RANGERS have a problem. That situation in itself is nothing new, but then neither is one of their most significant issues right now as they remain stuck away in the corner that they have painted themselves into.

They have become the black sheep of the SPFL, the club that cries wolf. Their stature and history should give them influence, but they are in the minority of one while the majority press on regardless.

Rangers don't make friends and influence people these days and that position means that no matter how good their intentions are or revolutionary their ideas may be, it will always be a struggle to get things done their way at Hampden.

The Ibrox board have spent years trying to oust Neil Doncaster as chief executive of the League. And they even added chairman Murdoch MacLennan and Rod McKenzie, the SPFL legal eagle, onto their hit list.

At times, their points have been perfectly valid and they have had sound, serious reason to question Doncaster's position as the well-paid public face of the SPFL and the front of camera shield that diverts flak away from club chiefs with a regularity and effectiveness that has to be grudgingly admired.

Rangers are no fans of Doncaster. In the eyes of their fans, he is out of his depth, a puppet rather than a master that has overseen some of the most controversial periods in the history of our game and that lacks the drive and innovation to take Scottish football forward.

The fall-out from 2012 will never be forgotten or forgiven and events of the Covid title handed to Celtic continue to leave a sour taste. The relationship between club and League is broken and there is a lack of trust and faith from Rangers supporters towards those who are supposed to represent their best interests nationally.

That position, whether it be accurate or hugely wide of the mark, is entrenched. And so are Rangers. But too many shots that have been fired from Ibrox towards Hampden haven't even made a dent in Doncaster's armour.

A win was chalked up a couple of months ago when the SPFL were forced to renegotiate the cinch sponsorship deal after a lengthy, messy and costly legal battle that ended in a court defeat. It was embarrassing for Doncaster, but it hasn't stopped him from being able to get deals done and this week he celebrated a new long-term, £150million agreement with Sky Sports.

So what really was the point of Rangers going after the League so persistently and furiously over the cinch situation? Was it really a momentous triumph that benefitted the club and the support? Or was it Douglas Park trying to settle a score and give Doncaster a bloody nose in the process?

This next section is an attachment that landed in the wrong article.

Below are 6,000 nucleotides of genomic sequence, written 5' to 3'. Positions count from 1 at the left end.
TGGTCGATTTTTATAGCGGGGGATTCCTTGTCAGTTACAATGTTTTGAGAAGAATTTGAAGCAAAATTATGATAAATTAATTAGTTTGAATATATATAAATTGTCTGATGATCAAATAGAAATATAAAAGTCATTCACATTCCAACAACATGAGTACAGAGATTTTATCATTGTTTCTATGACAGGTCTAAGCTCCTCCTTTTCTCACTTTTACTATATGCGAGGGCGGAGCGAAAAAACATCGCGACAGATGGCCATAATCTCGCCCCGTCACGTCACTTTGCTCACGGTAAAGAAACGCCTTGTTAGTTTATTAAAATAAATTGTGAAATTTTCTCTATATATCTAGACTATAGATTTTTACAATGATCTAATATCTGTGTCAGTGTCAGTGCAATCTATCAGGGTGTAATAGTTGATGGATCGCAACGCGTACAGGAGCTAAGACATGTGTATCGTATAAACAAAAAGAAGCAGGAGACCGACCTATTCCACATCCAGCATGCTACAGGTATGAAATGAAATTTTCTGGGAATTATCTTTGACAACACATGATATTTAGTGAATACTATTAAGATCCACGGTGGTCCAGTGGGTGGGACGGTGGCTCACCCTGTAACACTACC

Doncaster found a way round that debacle and excluded Rangers from the reworked deal. Then he went and did it again when Rangers refused to put their name to the Sky contract and were left urinating into the breeze as they attempted to make their voice heard.

The no-one likes us we don't care, even though we really do, siege mentality position that has been adopted at Ibrox is all fine and well, if you are into that sort of thing. But Rangers find themselves struggling to get their points across and make people sit up, listen and take notice.

Their influence politically has waned, their ability to shape the narrative in has all-but gone. And when the SPFL can simply change the rules - rightly or wrongly - to circumnavigate Rangers once again, then the Ibrox board have lost the capacity to be key decision makers in our game.

Doncaster claimed this week that Rangers were willing to back the TV deal on the condition that they received an apology and cash settlement over the cinch row. It is a petty stance worthy of our small-minded nation, but hardly one that is going to endear Rangers to fellow member clubs that surely must have become weary at it all.

The concerns that Rangers have over the Sky deal may very well be valid. Indeed, many supporters would perhaps share their frustrations that the contract didn't attract fresh faces and question the quantum and timing of the agreement that will run for the next seven seasons.

In an interview last week, Stewart Robertson, the Ibrox managing director, accused the SPFL of 'underselling' Scottish football. The comparison with the Premier League was pointless, although the one with Sweden was more pertinent.

It was a chance for Robertson to sell his vision, but it was short on detail and communication with the wider world remains a huge problem. If Rangers have bright ideas that will transform the game, then put them out there, convince others of their merits and be a leader, a revolutionary in Scottish football.

Rangers may well be spot on when it comes to the Sky deal but the lone voice in the room is never going to shout over the other 41 and it is no surprise that clubs have opted for the safety first option, stuck with what they know and signed on with a partner that has been loyal to Scottish football. It is symptomatic of the SPFL in many ways.

Our game could be marketed differently, sold better and talked up more but the growth will only happen when all interested parties are aligned and pulling in the one direction. Right now, regardless of the reasons, many of which are perfectly valid, that is not the case and the game will continue to suffer as a result.

The voice of Rangers should be a commanding one that is respected at home and abroad, their status should be a force for good and for change. Something is going to have to give, though.

There is enough evidence now to suggest Rangers are not going to beat them. Time will tell if they want to join them or continue to be the one.